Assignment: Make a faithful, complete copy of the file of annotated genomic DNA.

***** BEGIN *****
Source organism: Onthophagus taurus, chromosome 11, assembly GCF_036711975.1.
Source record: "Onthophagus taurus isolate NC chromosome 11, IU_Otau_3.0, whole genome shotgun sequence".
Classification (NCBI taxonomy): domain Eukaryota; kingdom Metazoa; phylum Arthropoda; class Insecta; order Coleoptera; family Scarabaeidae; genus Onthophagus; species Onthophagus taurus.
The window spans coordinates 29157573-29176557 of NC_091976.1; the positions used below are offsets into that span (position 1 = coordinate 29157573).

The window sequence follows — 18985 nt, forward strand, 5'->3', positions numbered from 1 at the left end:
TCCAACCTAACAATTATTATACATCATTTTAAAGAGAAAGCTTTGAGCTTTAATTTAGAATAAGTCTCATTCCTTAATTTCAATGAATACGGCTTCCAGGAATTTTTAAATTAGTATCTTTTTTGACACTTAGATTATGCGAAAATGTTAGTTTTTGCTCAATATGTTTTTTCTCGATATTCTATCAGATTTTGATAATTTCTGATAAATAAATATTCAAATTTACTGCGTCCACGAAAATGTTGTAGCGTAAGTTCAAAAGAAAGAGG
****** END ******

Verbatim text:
Source organism: Onthophagus taurus, chromosome 11, assembly GCF_036711975.1.
Source record: "Onthophagus taurus isolate NC chromosome 11, IU_Otau_3.0, whole genome shotgun sequence".
Classification (NCBI taxonomy): domain Eukaryota; kingdom Metazoa; phylum Arthropoda; class Insecta; order Coleoptera; family Scarabaeidae; genus Onthophagus; species Onthophagus taurus.
The window spans coordinates 29157573-29176557 of NC_091976.1; the positions used below are offsets into that span (position 1 = coordinate 29157573).

The window sequence follows — 18985 nt, forward strand, 5'->3', positions numbered from 1 at the left end:
TCCAACCTAACAATTATTATACATCATTTTAAAGAGAAAGCTTTGAGCTTTAATTTAGAATAAGTCTCATTCCTTAATTTCAATGAATACGGCTTCCAGGAATTTTTAAATTAGTATCTTTTTTGACACTTAGATTATGCGAAAATGTTAGTTTTTGCTCAATATGTTTTTTCTCGATATTCTATCAGATTTTGATAATTTCTGATAAATAAATATTCAAATTTACTGCGTCCACGAAAATGTTGTAGCGTAAGTTCAAAAGAAAGAGG